Divorced mother, living in barely-there fashion, gets knocked for a loop when real life comes crashing in.
It’s hard to resist a good tale of emotional thaw about a closed-down soul who’s reawakened to the messy highs and lows of the world outside some carefully structured sanctum. This helps explain the success of Juska’s second outing (after Getting Over Robert Wagner, 2002) but doesn’t completely cover it. Our frozen heroine is Charlotte, on the downhill side of her 40s and divorced for 15 years, living alone in a sterile New Jersey condo with strong-willed daughter Emily, in her early 20s and her mother’s exact opposite. At the start, Charlotte is a nightmarish control freak (with family money to support her) who has little to occupy her days and so spends them in a strict regimen of small tasks: cleaning, running errands, getting manicures, watching Jeopardy every night without fail. Given her neuroses, the departures of Emily (first for college, then for a house in New Hampshire that she shares with her black boyfriend Walter) and the earlier one of husband Joe (for Seattle and a more glamorous wife) leave her free to develop a truly unhealthy set of routines and worries. Juska’s portrait of her, though, is an exacting one and hews, however uncomfortably, close to the truth. Charlotte is every mother who wants nothing more than for her children to move back home, who secretly desires their misery in order to feel needed, and who takes every independent action by those same children as a rebuke of her values. There are neighborhoods full of Charlottes, and Juska’s skill in portraying this one is strong enough that her latest is a powerful success in spite of its tendency to melodrama: an unexpected pregnancy, a crisis over Walter’s race, far too many heart-to-heart discussions.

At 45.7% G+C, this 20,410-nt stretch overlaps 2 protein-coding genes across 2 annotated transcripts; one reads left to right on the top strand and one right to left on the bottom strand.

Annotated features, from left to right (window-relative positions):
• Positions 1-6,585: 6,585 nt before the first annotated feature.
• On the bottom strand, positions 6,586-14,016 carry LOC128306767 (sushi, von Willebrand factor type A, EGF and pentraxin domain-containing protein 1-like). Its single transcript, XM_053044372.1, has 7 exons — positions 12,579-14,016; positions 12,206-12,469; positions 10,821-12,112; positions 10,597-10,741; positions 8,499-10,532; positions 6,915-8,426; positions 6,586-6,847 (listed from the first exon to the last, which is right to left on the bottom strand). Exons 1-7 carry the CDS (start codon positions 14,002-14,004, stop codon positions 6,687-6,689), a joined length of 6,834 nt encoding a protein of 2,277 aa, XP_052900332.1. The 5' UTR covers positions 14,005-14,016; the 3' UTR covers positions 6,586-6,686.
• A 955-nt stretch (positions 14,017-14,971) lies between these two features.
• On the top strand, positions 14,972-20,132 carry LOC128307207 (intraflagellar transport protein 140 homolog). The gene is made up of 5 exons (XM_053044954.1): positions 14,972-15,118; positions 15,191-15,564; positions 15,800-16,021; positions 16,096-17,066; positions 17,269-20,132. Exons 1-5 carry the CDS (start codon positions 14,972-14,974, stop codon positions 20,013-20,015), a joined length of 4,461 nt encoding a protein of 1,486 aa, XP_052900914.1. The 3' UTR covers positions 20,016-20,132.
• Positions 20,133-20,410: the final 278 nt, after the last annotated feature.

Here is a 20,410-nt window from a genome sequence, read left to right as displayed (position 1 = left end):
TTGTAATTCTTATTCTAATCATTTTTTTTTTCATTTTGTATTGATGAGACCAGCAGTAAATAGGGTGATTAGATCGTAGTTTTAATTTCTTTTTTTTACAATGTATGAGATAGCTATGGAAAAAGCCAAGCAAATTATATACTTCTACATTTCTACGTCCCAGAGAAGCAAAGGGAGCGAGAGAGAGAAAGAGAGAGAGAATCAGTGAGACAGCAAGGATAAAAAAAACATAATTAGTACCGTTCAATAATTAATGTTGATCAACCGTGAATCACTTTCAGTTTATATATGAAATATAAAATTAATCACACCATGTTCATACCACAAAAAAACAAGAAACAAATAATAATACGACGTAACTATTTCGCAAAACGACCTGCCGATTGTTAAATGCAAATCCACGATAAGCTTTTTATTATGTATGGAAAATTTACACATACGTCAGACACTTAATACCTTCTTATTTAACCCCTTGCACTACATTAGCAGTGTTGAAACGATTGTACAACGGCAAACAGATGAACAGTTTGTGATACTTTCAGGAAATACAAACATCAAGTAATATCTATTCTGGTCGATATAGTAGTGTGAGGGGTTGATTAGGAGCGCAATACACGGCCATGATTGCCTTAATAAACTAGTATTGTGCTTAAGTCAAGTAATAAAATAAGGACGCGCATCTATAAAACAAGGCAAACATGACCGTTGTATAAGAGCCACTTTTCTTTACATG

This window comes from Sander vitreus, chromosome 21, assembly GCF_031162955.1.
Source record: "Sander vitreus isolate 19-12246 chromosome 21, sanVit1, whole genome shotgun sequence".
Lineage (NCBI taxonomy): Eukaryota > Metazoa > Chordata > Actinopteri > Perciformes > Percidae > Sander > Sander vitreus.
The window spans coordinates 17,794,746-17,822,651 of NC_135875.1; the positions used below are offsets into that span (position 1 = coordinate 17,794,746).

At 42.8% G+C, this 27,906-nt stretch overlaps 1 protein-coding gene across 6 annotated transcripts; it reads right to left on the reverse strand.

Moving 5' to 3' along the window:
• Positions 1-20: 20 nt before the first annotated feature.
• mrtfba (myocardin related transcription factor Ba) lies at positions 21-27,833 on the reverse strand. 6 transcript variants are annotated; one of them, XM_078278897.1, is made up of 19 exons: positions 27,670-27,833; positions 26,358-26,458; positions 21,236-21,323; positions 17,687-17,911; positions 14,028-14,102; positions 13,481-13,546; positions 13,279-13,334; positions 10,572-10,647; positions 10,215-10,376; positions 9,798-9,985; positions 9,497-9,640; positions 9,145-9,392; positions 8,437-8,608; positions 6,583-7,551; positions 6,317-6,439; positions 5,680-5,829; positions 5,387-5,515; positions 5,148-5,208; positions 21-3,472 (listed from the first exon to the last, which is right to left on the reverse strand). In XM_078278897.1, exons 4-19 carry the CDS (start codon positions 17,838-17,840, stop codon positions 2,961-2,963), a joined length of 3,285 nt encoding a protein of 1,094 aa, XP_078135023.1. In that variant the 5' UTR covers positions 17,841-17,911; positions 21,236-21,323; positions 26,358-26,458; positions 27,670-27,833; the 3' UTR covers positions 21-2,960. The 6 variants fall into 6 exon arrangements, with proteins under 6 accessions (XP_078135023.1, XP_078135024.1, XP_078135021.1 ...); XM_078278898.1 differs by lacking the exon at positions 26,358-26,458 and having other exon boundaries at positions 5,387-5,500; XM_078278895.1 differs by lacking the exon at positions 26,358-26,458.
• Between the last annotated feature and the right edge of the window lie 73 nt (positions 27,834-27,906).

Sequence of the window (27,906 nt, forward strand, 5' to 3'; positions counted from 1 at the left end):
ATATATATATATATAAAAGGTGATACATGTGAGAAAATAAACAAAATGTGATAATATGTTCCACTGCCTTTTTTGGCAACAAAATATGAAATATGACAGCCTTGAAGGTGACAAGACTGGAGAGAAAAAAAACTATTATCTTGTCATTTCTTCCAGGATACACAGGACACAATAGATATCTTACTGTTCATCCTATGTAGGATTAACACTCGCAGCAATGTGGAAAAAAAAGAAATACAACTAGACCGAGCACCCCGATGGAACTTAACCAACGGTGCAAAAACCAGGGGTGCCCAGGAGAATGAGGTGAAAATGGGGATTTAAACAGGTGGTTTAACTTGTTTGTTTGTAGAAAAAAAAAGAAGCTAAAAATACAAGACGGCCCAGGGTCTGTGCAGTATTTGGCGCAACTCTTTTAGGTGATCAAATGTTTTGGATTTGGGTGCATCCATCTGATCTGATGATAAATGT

Mother-daughter fiction of the best flawed sort where, in the midst of cliché, a genuinely admirable amount of truth shines forth.